LIHEAP money helps with the cost of oil, natural gas, propane, coal, pellets, wood, electric and kerosene. BCAC received $6.6 million in LIHEAP funding for Berkshire County this winter.

To qualify, annual income for a household with one person cannot exceed $40,951. For a family of four, household income could not exceed $78,751. Last year more than 8,000 families were helped by LIHEAP funding. That number is expected to increase this winter.

Depending on household income, LIHEAP can provide up to $1,030 in fuel assistance for those whose income is lower on the scale. For those at the top of the scale, the amount of aid would be $618 for the winter. Those living in rent subsidized housing would receive less.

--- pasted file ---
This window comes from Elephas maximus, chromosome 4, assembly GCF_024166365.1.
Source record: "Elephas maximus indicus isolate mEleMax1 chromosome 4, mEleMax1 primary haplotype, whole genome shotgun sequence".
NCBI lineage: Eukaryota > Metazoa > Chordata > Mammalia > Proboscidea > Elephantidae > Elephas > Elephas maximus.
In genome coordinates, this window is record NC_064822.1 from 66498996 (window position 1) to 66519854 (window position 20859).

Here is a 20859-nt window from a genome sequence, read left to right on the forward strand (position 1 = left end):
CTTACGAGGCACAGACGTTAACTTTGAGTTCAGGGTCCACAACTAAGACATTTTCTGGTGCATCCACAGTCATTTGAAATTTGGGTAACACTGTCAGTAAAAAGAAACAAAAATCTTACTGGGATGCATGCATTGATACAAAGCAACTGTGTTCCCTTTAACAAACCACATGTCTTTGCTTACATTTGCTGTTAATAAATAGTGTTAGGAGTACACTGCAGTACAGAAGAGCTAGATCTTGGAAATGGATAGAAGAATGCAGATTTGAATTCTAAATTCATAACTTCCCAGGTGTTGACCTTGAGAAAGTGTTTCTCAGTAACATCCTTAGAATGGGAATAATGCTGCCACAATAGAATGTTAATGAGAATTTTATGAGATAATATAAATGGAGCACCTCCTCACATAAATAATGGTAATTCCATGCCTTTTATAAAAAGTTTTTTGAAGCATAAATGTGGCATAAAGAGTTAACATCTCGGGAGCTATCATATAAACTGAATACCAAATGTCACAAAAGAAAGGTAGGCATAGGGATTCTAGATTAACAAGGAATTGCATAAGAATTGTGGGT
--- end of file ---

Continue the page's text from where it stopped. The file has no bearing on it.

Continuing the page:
But, as pointed out by Leonczyk, there are too many working families in the Berkshires whose income levels are too high to qualify for aid, and yet still can’t afford to heat their homes unless they sacrifice buying food or medication.

“The Heating and Cooling Relief act would end energy poverty in the US by providing that no family would spend more than 3 percent of their family’s budget on home energy and would provide states with the flexibility to weatherize up to 1 million homes per year,” said Mark Wolfe, executive director of the National Energy Assistance Directors’ Association, in a prepared statement. “The net result will be an end to the stubbornly high utility arrears and shut-offs that low income families have been struggling with for many years.”

Scott Stafford can be reached at sstafford@berkshireeagle.com or 413-281-4622.